The Stone Lakes National Wildlife Refuge is in the heart of California's Central Valley just south of Sacramento in the northern reaches of the Sacramento-San Joaquin River Delta. Since the inception of the Refuge in 1994, staff and partners have been working to restore historic wetland communities and enhance existing habitats in the 6,000 acre complex of wetland, riparian and grassland habitats that comprises the Stone Lakes NWR. This Refuge provides key wintering and migrating habitat for thousands of waterfowl, shorebirds and sandhill cranes each year, as well as breeding habitat for wood ducks, mallards and cinnamon teal.

Substantial effort has gone to enhancing the two historic lakes and their remnant riverine sloughs, which are some of the Refuge's most important habitats to resident waterfowl. These perennial wetland communities provide important brood rearing habitat for waterfowl and other wetland birds. However, these habitats are threatened by an aggressive noxious plant, Eichhornia spp, also known as water hyacinth.

Water hyacinth has been a problem in several areas of the United States since its introduction from South America in the early 1900s. This noxious weed can rapidly colonize perennial freshwater wetlands. As few as 25 individual plants can expand to cover 10,000 square meters of water surface in one growing season. This expansion creates a thick, impenetrable mat of vegetation that prevents waterfowl from foraging. Furthermore, water hyacinth creates additional problems by providing an ideal breeding ground for mosquitoes, reducing water quality, impeding navigation and water circulation, clogging and damaging irrigation pumps, and obstructing water sports like boating and swimming.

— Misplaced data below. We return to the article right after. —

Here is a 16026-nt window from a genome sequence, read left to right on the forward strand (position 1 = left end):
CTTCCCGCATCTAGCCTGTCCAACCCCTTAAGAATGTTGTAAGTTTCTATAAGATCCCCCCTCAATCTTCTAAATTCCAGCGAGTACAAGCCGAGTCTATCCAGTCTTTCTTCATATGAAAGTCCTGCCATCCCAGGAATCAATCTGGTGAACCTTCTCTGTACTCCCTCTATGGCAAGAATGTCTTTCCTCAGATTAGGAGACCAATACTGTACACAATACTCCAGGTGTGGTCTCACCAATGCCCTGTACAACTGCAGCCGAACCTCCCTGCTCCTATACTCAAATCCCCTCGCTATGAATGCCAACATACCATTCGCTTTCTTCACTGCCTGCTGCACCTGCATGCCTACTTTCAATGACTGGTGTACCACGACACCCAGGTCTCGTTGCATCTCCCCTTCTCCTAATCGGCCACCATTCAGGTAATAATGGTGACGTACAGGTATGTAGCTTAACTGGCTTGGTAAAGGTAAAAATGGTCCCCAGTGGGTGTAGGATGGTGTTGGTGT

In each of the last two years, Syngenta has generously donated Reward⪚ herbicide to help refuge staff control water hyacinth; the total value of these donations is $43,000. Syngenta has supported DU projects in the US and Canada from coast to coast since 2005, and Syngenta's product donations have earned them the DU Gold Teal Award. Their donation to Stone Lakes NWR is part of DU's national partnership with CropLife America, a trade association representing manufacturers and distributors of plant science solutions for agriculture and pest management in the U.S. Syngenta is a member of CropLife America and understands the value of their contributions to wetland and waterfowl conservation.

With the contributions from DU and Syngenta, Stone Lakes NWR will be able to meet its goal of controlling more than 700 acres of water hyacinth. Furthermore, Syngenta's contributions will be used to leverage federal grant funds for additional habitat improvements, through the North American Wetlands Conservation Act (NAWCA). Using matching contributions from Syngenta and other partners, DU recently submitted a NAWCA proposal to restore and enhance additional wetlands in the Delta. The proposed NAWCA grant would enhance another 400 acres of wetlands on the Refuge, as well as thousands more in the Yolo Bypass Wildlife Area and Cosumnes River Preserve.

Water hyacinth and other noxious weeds like common reed (Phragmites) and perennial pepperweed (Lepidium) are a serious threat to waterfowl habitat. It is the long term goal of DU and Syngenta to work together to restore and enhance habitat for waterfowl across North America. Plant control products such as Reward⪚ and Touchdown⪚ are being utilized judiciously to improve wetland habitat for ducks and hundreds of species of wetland-dependent wildlife.